Thornton more comfortable second time round

One year ago, Bruce Thornton was trying to learn on the run. In a long 2001 season, Thornton did a lot of running.

ATHENS, Ga. — One year ago, Bruce Thornton was trying to learn on the run. In a long 2001 season, Thornton did a lot of running.

After spending his redshirt freshman season as a tailback, Thornton had to learn a new position in 2001. Thornton had to learn to play cornerback while starting beside an all-star, Tim Wansley. Most teams threw at Thornton, and that meant he had to learn how to deal with adversity, including the temporary loss of his starting job late in the season.

"You've got an All-American on one side and a rookie who just came over from running back on the other side,'' Thornton said. "With everything just thrown at me so fast, I had to learn as I went.''

It's not easy to learn hard lessons in front of 86,000 fans, especially at a position like cornerback, where mistakes are seen by everyone.

"You can be out there for 60 snaps and no one notices you and then on the next snap you get noticed in a positive or negative way,'' said Georgia secondary coach Willie Martinez. "You've got to have thick skin and a short memory. You've got to build on the positives.''

Finally, after Decory Bryant played well in a backup role against Mississippi, Bryant moved past Thornton as the starter against Georgia Tech. An injury to Wansley pushed Thornton back into the lineup against Houston and in the Music City Bowl against Boston College.

The bowl game proved to be the confidence builder that Thornton needed as a bridge to the 2002 season.

"The things I had learned during the season I tried to put to use in the bowl game, and that was one of my better games,'' Thornton said.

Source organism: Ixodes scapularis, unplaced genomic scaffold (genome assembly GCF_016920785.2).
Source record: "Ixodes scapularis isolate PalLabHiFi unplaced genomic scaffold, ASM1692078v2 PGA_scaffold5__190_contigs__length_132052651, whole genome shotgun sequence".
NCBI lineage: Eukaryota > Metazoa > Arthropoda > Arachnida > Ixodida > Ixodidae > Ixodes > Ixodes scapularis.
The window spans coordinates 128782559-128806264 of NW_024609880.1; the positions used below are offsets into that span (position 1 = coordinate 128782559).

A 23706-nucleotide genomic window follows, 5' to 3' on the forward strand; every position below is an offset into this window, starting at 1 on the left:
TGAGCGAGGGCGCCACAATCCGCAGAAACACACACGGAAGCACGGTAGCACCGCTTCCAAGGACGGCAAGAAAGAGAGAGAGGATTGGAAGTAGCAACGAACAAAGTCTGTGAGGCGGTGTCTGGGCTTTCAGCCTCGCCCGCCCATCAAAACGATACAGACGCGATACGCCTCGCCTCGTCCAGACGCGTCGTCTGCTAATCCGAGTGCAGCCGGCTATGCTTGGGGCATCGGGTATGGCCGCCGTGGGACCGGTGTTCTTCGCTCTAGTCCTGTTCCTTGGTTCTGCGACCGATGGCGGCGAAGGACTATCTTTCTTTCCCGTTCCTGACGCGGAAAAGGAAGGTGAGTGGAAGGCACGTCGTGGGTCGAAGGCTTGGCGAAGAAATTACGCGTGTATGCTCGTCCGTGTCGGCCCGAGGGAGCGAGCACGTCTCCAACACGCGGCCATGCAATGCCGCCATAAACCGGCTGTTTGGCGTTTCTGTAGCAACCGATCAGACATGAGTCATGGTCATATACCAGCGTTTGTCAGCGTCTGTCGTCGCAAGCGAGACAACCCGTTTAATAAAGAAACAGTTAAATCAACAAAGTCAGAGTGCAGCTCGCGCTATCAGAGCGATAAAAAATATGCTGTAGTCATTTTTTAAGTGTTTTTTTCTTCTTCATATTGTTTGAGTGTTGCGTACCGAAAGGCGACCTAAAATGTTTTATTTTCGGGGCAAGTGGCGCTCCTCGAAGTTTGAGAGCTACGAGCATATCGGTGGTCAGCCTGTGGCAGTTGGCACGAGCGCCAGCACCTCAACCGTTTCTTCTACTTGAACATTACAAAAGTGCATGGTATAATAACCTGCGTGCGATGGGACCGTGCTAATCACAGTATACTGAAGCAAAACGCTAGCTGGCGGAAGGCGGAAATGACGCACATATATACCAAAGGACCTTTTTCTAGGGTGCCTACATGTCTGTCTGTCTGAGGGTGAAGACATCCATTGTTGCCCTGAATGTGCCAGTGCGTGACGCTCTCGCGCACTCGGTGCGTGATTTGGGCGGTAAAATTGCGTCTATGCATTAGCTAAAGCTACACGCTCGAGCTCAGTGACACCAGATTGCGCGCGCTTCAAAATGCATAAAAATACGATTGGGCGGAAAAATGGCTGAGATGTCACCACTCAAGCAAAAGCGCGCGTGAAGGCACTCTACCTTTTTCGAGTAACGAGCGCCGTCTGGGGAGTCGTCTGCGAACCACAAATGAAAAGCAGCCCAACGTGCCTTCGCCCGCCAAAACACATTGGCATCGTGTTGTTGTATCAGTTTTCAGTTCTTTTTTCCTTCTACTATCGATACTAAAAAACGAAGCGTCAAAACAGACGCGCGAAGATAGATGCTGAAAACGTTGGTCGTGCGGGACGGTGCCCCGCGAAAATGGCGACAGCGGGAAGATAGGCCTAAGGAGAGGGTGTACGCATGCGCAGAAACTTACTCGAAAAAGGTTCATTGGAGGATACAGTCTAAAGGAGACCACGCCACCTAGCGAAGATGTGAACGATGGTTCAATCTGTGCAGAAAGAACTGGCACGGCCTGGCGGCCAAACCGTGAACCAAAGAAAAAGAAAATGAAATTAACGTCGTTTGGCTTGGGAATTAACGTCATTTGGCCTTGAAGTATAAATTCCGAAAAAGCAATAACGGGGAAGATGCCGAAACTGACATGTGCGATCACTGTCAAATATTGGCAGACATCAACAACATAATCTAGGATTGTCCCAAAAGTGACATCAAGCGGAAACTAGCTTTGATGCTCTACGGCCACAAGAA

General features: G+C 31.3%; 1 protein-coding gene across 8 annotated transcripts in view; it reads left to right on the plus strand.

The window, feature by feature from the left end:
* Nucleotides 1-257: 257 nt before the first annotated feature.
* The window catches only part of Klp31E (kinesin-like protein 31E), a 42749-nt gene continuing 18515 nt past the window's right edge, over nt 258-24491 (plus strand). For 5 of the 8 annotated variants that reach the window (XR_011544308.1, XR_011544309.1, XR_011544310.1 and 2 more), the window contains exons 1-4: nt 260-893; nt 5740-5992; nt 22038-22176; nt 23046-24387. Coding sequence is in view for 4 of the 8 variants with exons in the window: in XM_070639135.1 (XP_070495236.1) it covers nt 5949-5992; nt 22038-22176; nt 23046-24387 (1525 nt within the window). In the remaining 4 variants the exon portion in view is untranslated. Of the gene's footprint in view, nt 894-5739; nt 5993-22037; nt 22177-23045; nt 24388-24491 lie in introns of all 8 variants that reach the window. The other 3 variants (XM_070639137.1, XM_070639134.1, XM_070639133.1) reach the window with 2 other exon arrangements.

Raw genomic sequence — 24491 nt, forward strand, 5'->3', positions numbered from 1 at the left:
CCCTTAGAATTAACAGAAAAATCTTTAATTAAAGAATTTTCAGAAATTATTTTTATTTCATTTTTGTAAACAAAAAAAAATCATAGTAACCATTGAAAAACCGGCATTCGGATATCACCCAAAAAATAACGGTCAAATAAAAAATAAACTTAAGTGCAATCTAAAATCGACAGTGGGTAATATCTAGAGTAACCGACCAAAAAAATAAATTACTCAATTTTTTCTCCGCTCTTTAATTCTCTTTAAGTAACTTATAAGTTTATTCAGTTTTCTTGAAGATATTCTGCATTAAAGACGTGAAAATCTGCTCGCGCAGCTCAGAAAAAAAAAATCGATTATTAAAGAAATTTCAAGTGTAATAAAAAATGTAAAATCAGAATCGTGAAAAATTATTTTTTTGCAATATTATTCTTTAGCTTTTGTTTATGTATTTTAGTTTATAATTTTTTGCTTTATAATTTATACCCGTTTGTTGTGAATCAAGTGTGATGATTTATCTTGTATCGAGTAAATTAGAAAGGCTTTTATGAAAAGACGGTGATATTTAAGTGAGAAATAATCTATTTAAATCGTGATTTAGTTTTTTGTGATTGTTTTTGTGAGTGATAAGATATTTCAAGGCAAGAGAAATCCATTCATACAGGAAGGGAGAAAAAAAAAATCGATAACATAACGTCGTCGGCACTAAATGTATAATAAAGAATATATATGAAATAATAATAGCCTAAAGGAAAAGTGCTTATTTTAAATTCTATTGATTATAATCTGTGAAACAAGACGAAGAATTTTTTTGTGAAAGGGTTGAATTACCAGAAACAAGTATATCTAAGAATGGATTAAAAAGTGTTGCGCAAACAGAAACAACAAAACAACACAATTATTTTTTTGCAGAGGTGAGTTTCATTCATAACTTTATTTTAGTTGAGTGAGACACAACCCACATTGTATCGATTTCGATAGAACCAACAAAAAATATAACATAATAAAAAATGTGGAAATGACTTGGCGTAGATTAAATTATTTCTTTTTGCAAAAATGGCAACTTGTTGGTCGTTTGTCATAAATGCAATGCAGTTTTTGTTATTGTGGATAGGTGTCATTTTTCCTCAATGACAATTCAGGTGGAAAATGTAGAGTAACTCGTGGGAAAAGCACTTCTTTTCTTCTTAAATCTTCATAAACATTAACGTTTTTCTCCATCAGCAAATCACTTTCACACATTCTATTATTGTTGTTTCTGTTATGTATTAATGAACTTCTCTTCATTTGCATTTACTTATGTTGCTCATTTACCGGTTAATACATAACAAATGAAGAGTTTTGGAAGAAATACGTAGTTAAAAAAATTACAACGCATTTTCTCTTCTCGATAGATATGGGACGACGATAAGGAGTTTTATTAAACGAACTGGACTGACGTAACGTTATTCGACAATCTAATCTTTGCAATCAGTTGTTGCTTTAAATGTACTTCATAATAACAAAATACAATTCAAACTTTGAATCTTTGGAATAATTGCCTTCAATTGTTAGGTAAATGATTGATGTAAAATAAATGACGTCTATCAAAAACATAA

"It was good, a confidence boost. It sets my standards high for this year to try to make a difference.''

Now a junior, Thornton is in his second spring at cornerback. While everything was new a year ago, he now is more comfortable as he and Bryant work at the two cornerback spots with the first-team defense.

"Every day, it's getting a little better,'' Thornton said. "I'm getting adjusted to the position. It's becoming more natural.''

Added Thornton: "I'm seeing things, the whole scheme. The game is moving slower now. I'm trying to make a big play happen instead of just trying to prevent a big play.''

Coach Mark Richt says there has never been a time, either during last season or the offseason, when he thought that moving Thornton to defense was a mistake.

"I think he's going to be a great corner,'' Richt said this week. "If I didn't think that from the beginning, we wouldn't have moved him there. If I thought we made a mistake we would have moved him back to tailback because we have some concerns there.''

Added Richt: "He just has to get comfortable there. Last year was his first year. I think he's doing nothing but getting better.''

There never has been a doubt about Thornton's physical skills. At 5-foot-11 and 192 pounds, he was smaller than most recent Georgia running backs, but that is good size for a cornerback and his adds excellent speed. The bigger question was building Thornton's confidence.

"He's got a positive attitude, and that's half the battle,'' Martinez said.

"He's got all the ability. It's like any position, you've got to make plays and you've got to produce. It's human nature that people start to dwell on the bad things, but I'm telling you, he did some good things last year. You've got to build on the positives.''

Another converted running back, Kenny Bailey, is working behind Thornton. Brandon Williams is playing behind Bryant, and Ryan Davis is working at both positions. Now, suddenly Thornton is the most experienced starter of the group.

"He went through growing pains just like any young corner is going to go through,'' Martinez said. "Now this is his second spring, and he feels more confident. He did a really nice job in the bowl game. There's no doubt, this is where Bruce is going to stay.''

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